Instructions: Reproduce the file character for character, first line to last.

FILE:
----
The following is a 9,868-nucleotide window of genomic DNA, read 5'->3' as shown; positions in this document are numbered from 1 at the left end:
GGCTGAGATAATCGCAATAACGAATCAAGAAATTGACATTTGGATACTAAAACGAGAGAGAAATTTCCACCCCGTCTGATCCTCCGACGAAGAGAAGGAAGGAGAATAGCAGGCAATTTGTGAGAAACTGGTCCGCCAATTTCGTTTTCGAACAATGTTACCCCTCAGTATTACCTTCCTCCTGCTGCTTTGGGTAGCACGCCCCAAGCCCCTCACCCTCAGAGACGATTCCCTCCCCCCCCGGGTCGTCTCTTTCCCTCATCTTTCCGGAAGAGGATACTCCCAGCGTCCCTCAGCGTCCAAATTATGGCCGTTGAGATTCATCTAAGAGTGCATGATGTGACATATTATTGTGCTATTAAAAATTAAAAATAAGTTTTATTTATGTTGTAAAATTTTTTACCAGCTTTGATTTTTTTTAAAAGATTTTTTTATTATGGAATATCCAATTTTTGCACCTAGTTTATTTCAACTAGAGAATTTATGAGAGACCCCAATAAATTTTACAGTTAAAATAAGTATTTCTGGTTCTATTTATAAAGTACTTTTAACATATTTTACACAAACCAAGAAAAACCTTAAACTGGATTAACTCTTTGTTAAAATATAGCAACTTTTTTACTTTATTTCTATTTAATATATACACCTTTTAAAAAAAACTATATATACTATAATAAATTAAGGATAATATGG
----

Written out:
The following is a 9,868-nucleotide window of genomic DNA, read 5'->3' as shown; positions in this document are numbered from 1 at the left end:
GGCTGAGATAATCGCAATAACGAATCAAGAAATTGACATTTGGATACTAAAACGAGAGAGAAATTTCCACCCCGTCTGATCCTCCGACGAAGAGAAGGAAGGAGAATAGCAGGCAATTTGTGAGAAACTGGTCCGCCAATTTCGTTTTCGAACAATGTTACCCCTCAGTATTACCTTCCTCCTGCTGCTTTGGGTAGCACGCCCCAAGCCCCTCACCCTCAGAGACGATTCCCTCCCCCCCCGGGTCGTCTCTTTCCCTCATCTTTCCGGAAGAGGATACTCCCAGCGTCCCTCAGCGTCCAAATTATGGCCGTTGAGATTCATCTAAGAGTGCATGATGTGACATATTATTGTGCTATTAAAAATTAAAAATAAGTTTTATTTATGTTGTAAAATTTTTTACCAGCTTTGATTTTTTTTAAAAGATTTTTTTATTATGGAATATCCAATTTTTGCACCTAGTTTATTTCAACTAGAGAATTTATGAGAGACCCCAATAAATTTTACAGTTAAAATAAGTATTTCTGGTTCTATTTATAAAGTACTTTTAACATATTTTACACAAACCAAGAAAAACCTTAAACTGGATTAACTCTTTGTTAAAATATAGCAACTTTTTTACTTTATTTCTATTTAATATATACACCTTTTAAAAAAAACTATATATACTATAATAAATTAAGGATAATATGG